Marvel’s 2021 film ‘Shang-Chi and the Legend of the Ten Rings’ Jumps into Action


Simu Liu as the film’s main character, Shang-Chi.

Aleks Lam, Academics Editor

Shang-Chi and the Legend of the Ten Rings had its theatrical release on September 3rd, 2021 and garnered approval from both Marvel fans and casual viewers. Reviews often mentioned the words “stand-alone,” “future Marvel movies,” and “breath of fresh air for the MCU.” So what made it so different?  

Firstly, Shang-Chi and the Legend of the Ten Rings (often shortened to Shang-Chi) did not have the expectations of just a ‘normal’, run of the mill Marvel movie. The release of a film so infused with Asian culture at a time of vulnerability for the Asian American community subjected it to high scrutiny. To say expectations were running high prior to its release is an understatement — Bob Chapek, CEO of Disney, was made aware of this when he found himself on the receiving end of heated reactions for a misunderstood comment about the release of Shang-Chi as “an interesting experiment.” Furthermore, as an actor’s comments against the Chinese Communist Party circulated the web, talk of the movie being banned in China surfaced as well.

In spite of a tumultuous pre-release, Shang-Chi managed to dazzle theatregoers. How?

The fights: 

Shang-Chi’s style of shooting fight scenes departed from the usual Marvel style — opting for a more martial arts movie approach rather than the frenzied style of Marvel normally. Here, takes were longer, less disorientating, with emphasis on the rhythm and impact of each punch and kick thrown. The camera, foley, and choreography worked in tandem, making the audience feel the power and flow of each strike. Furthermore, the film managed to incorporate different styles of Asian martial arts, like tai chi, a style that is flowy and focused on smooth movement, and wing chun, a style that focuses on strength and flexibility. A chief concern of Marvel was getting the action just right — and they succeeded. The attention to detail and subtle nods to other Martial arts films (namely Kung Fu Hustle) was what made the melee good.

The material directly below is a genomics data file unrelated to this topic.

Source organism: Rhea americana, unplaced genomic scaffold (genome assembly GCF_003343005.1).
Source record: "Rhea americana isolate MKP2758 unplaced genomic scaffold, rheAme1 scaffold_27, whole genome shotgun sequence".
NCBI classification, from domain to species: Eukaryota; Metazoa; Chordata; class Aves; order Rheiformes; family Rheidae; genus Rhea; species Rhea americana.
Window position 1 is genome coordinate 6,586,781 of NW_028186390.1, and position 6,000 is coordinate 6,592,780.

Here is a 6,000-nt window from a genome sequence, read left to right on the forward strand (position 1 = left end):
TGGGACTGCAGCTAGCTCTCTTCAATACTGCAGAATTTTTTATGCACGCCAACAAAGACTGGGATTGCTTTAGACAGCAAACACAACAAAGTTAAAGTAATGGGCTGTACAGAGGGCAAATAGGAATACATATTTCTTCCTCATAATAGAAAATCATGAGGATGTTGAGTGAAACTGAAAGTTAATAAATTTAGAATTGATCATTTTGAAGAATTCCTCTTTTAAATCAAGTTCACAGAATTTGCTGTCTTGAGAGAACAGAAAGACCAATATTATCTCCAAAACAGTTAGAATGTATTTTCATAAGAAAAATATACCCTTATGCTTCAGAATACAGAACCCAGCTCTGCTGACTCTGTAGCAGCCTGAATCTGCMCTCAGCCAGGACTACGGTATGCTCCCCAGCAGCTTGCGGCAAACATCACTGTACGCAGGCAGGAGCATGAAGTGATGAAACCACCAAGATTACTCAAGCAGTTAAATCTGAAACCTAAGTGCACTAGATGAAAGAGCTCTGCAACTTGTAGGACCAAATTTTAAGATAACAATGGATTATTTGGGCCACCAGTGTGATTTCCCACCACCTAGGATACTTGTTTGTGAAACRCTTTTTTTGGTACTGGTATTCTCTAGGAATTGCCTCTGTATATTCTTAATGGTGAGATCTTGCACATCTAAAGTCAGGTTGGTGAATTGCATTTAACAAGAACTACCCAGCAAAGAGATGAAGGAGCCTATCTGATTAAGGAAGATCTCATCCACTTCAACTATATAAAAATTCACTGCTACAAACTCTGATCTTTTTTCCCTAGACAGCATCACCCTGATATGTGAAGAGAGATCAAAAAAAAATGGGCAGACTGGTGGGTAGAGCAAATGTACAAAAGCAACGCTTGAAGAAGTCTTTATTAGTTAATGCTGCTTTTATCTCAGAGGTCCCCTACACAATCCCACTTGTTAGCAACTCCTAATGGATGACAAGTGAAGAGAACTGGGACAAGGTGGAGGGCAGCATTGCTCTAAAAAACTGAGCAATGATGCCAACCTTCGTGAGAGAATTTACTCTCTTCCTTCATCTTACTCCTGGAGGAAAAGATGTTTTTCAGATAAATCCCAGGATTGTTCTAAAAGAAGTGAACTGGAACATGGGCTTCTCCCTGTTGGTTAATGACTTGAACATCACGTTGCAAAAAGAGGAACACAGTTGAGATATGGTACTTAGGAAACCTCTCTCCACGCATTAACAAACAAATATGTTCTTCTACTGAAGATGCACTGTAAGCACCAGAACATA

The story: 

Shang-Chi manages to portray a narrative often not seen in Marvel’s (male protagonist centric) superhero films: a narrative about a nebulous, shifting identity, and a broken family. Shang-Chi, or Shaun, as Shang-Chi “americanizes” his name, grapples with a legacy that he wants nothing to do with. Unlike other Marvel movies, Shang-Chi features a character constantly trying to run away from his responsibility. He’s not like Captain America, who yearns to be a hero from day one, and he’s not like Spider-man, who chooses to rise to the occasion when given the hero mantle. Throughout the film, Shang-Chi (or Shaun), confronts his past, and tries to unite both sides of his identity: the carefree American, and the battle-hardened martial artist. 

…And a point for diversity, as well: 

Obviously, Shang-Chi and the Legend of the Ten Rings is steeped in Chinese culture. It’s the first Marvel film to have an Asian as the main character, and its supporting cast are all of Asian descent, specifically Chinese as well. This sets a precedent for Hollywood, who is in the habit of casting Asian actors into roles that do not match with the actor’s ethnicity; but are still Asian nonetheless. A good example of this is Randall Park: A Korean actor famously known for portraying the Chinese dad in the TV sitcom Fresh off the Boat. Casting decisions like this further support the stereotype that East Asian culture is just a monolith: that there are no discernable differences between Chinese, Korean, and Japanese people. Shang-Chi does a brilliant job of countering this stereotype. From the constant scenes that are spoken in Chinese down to the iconography used on props, Shang-Chi built a world fantastically and authentically Chinese. 

One last thing: 

I have been telling people for years that Tony Leung is amazing, and no one in America knew who he was. No longer!